Achieving progress on making the microscope slides discoverable and accessible in the current fiscally constrained environment dictated a departure from what might be considered a traditional approach to the project and saw the extensive use of a citizen science approach through the use of DigiVol and reference to a small number of onsite volunteers.

Through the use of a citizen science approach the proof of concept project has seen the transcription of some 35,000 sample metadata and data records (2.5 times our current electronic holdings) from a variety of hardcopy sources by a diverse group of volunteers. The availability of this data has allowed for the electronic discovery of both the microscope slides and their parent samples, and will hopefully lead to a greater utilisation of this valuable resource and enable new geoscientific insights from old resources.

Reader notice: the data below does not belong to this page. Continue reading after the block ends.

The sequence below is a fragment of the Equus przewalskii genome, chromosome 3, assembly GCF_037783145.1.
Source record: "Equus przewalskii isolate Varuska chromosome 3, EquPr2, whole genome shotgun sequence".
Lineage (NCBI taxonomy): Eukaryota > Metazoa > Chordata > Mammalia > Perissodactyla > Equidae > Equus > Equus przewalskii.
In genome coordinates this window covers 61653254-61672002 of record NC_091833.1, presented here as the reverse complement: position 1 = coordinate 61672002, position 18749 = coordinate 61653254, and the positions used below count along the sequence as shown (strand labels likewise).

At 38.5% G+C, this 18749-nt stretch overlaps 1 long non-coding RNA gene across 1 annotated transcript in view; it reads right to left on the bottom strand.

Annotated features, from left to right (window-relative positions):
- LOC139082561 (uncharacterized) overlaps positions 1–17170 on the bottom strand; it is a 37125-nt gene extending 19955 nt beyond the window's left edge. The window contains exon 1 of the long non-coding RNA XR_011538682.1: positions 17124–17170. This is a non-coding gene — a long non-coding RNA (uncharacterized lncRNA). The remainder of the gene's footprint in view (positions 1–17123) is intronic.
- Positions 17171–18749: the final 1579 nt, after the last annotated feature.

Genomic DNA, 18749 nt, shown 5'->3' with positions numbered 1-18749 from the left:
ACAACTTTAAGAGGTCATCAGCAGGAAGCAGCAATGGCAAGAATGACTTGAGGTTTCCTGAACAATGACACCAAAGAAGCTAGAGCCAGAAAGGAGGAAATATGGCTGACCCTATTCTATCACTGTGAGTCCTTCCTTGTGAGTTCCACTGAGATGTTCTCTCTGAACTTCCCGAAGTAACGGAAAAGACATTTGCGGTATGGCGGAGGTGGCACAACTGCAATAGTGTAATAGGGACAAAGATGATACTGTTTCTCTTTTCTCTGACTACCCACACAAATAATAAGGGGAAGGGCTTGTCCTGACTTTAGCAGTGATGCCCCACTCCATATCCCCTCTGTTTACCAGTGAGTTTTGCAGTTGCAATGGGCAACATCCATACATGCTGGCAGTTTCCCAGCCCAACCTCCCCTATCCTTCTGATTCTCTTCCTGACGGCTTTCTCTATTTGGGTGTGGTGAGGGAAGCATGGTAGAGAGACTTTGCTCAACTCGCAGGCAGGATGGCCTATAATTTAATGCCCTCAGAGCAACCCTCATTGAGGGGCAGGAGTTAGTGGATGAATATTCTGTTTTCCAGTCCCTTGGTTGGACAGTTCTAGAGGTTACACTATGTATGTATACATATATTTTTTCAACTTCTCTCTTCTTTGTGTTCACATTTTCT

One of the other benefits of the use of Digivol has been increasing Geoscience Australia’s positive exposure to a totally new section of the general public.  It has highlighted the role of the agency to an audience that had previously had little or no involvement with the geosciences.

REFERENCES

  1. DigiVol citizen science transcription site available from https://volunteer.ala.org.au/ accessed 1 August 2017
  2. Geoscience Australia eCat Record http://pid.geoscience.gov.au/dataset/112965, created 28 Aug 2017

Biography:

John Pring holds a Masters of Management Studies (Project Management/Technology and Equipment) from the University of New South Wales and an Electrical Engineering Degree from the University of Southern Queensland.